Finally, everyone's favourite Mr Motivator and social media powerhouse Paul Buchannon took the floor to talk about the Great Britain Diabetes Online Community (GBDoc) and how his simple idea of getting people talking to one another and find friendship in the furthest corners of the world led to him founding DOCs in over 12 countries.  What a difference one person with an idea and a bunch of enthusiasm can make...

 The exercise

Armed with the tools now firmly stored in our diabetes arsenal, the participants headed off after their more than ample breakfasts to experiment with the advice given and the sports on offer. 

The activities of the weekend included circuit-style fitness, boot camp and spinning, while the afternoon brought Badminton and Volleyball.  On Sunday we had the chance to play a game of rounders, which was evidently more about enthusiasm than skill, although I did manage to hit a ball for the first time since school.  This impresses you, I can tell. 

Other lessons from the weekend included that I ‘volleyball’ in the same manner I ‘Salsa’ and that I am significantly better at smack-talking the other team than I am contributing to the success of my own.

What I really learned about exercise however – including how and when to adjust basals, what recovery snacks are best and how to exercise safely - will undoubtedly assist me in the challenges I hope to embark on in the next few months. More on that, later.

A post with specific lessons will follow because as you can see, there is just too much going on in such a short time to confine it to just one post!

The people

As with most of these events, it is the people who make it what it truly is.  The event saw people of all shapes, sizes, nationalities, exercising experience and sporting prowess come together.  United by diabetes, this year saw a much bigger attendance by our European family members including those from Germany,  Sweden, Switzerland, Finland and the mildly bonkers Danes (who even brought along and demonstrated their own dance?!).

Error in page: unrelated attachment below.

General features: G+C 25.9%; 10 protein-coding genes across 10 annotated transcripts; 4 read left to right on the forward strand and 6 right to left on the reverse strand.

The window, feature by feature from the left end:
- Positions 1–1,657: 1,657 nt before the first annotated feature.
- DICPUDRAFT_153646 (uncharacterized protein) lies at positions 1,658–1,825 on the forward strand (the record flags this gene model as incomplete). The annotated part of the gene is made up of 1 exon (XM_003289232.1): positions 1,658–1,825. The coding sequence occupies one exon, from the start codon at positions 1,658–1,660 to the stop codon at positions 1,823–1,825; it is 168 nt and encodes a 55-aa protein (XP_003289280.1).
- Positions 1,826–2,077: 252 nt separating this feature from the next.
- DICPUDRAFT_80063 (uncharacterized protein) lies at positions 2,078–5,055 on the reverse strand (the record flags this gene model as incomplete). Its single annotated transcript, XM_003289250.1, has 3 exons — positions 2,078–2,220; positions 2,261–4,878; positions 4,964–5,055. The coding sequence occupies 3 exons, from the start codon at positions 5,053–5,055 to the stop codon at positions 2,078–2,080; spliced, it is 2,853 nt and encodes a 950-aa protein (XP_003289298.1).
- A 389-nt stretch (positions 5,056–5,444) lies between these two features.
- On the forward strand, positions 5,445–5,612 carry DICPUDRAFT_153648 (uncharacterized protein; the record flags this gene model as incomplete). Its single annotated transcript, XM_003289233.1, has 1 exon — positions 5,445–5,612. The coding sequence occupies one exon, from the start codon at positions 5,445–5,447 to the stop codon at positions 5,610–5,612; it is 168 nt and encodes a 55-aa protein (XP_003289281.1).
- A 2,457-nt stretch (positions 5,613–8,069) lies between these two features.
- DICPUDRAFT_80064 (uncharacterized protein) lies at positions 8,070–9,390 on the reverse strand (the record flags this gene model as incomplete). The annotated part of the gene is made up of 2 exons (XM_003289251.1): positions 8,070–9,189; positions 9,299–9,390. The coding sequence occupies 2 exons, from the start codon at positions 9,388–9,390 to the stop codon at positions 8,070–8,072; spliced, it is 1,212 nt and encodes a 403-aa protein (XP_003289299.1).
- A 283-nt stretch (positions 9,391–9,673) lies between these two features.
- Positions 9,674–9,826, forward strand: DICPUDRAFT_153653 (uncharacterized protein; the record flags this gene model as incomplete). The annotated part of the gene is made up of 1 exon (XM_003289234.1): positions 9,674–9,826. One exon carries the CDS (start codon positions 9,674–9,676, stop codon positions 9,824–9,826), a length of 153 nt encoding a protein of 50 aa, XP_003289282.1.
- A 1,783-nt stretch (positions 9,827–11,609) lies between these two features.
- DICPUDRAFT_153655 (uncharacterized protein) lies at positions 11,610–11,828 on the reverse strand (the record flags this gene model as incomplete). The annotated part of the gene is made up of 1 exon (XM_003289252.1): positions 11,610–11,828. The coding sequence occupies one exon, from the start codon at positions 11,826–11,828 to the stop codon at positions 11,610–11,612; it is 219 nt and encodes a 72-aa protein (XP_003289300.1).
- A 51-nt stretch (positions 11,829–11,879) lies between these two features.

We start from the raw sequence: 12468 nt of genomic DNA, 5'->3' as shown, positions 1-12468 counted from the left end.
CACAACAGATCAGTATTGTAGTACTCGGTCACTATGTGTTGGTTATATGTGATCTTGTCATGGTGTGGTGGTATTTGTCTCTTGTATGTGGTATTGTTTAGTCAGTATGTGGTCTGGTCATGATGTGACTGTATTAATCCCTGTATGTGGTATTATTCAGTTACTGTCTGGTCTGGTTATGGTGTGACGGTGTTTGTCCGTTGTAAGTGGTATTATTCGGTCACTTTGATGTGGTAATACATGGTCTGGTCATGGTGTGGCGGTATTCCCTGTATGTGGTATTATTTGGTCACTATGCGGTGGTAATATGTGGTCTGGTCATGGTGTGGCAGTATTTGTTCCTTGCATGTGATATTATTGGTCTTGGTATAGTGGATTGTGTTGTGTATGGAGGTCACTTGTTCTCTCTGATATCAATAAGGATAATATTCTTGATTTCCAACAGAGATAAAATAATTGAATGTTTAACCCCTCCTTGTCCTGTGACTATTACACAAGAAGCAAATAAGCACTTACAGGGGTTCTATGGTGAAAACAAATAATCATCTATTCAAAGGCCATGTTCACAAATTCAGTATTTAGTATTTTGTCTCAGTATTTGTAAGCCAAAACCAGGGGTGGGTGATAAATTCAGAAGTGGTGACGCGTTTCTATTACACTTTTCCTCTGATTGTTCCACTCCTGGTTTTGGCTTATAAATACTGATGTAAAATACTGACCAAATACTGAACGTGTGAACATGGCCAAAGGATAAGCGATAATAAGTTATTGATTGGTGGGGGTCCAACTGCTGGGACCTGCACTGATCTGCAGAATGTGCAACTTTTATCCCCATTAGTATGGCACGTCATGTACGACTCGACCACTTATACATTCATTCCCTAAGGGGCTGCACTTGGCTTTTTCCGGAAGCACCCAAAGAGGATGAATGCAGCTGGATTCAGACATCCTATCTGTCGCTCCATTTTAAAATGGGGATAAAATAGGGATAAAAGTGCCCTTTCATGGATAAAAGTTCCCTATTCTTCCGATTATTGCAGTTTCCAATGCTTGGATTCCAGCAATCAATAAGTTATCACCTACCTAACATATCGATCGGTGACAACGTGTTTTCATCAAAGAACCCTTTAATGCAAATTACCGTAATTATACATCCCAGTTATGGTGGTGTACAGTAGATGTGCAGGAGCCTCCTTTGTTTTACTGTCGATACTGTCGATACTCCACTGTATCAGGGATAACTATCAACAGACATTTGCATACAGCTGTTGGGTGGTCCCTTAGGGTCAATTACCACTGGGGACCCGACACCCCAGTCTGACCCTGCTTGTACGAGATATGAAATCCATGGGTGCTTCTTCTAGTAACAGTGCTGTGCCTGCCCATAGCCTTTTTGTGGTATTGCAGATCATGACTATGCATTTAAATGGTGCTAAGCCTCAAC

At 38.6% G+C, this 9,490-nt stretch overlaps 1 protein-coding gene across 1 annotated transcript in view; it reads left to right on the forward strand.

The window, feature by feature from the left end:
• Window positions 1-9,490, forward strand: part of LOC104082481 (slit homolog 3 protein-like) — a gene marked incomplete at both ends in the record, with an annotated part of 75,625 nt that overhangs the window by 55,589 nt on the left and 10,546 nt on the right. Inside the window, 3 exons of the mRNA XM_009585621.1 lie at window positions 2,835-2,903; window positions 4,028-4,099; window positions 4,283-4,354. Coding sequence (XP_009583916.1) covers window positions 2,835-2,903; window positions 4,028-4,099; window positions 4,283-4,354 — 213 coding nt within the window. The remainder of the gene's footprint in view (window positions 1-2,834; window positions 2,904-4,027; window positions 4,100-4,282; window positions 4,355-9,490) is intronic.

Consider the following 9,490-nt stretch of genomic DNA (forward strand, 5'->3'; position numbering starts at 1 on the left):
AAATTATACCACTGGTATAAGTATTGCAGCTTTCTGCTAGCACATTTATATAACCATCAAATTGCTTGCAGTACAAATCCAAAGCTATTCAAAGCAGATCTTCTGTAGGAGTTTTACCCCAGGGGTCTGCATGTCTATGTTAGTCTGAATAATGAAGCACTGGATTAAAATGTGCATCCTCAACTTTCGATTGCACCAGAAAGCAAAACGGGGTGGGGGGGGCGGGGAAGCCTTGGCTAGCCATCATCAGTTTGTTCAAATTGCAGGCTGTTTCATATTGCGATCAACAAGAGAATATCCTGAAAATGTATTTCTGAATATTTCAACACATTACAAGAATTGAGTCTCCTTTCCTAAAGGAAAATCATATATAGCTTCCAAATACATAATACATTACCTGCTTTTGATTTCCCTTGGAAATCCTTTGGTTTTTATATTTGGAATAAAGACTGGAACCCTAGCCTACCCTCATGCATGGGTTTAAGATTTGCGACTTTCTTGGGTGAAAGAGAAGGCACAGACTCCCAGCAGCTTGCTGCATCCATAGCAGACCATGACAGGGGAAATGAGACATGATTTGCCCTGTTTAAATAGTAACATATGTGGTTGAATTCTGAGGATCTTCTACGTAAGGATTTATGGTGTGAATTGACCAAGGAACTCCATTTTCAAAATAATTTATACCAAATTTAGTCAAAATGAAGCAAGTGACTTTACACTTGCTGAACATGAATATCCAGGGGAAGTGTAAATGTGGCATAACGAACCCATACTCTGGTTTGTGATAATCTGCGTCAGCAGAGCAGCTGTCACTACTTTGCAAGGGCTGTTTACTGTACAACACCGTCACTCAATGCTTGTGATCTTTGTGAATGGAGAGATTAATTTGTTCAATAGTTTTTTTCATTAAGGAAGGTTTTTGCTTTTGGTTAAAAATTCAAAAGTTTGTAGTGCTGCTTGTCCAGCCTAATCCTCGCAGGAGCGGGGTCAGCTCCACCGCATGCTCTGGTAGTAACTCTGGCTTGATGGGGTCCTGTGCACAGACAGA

It is the kind of event that starts with people politely asking 'where are you from', and closes with ‘let’s climb a mountain together’.  It is a safe space where everyone there has something in common with you.  It is the only gift I believe diabetes gives us; a universal family.  It allows us kinship with those we’ve never met, and allows us to be friends with people in an instant, simply because they get ‘it’. It brings us community.

As the closing comments were made and with a lump in my throat I felt compelled to speak out.  In the previous day's reflection sessions, Dr Gallen divulged how when he first tried understanding the physiology of the diabetic body during exercise all those years ago, he was told he was ‘mad’ and that it was ‘pointless’. Are we, by extension, then also pointless? Are our goals, no matter how challenging and admirable, also pointless? The people with diabetes who want to climb a mountain?  Those who wish to swim the channel?  Those who aim to lose weight because they deserve a better, happier life?  Those who go on to inspire others?

No, our goals are not pointless; we, are not pointless.  Thankfully, Dr Gallen ignored those comments and years on he and Animas have helped create a community of high-aimers and won’t-settlers, who are achieving their goals because someone understood the value of helping us get there.

To them, I say 'Thank you'.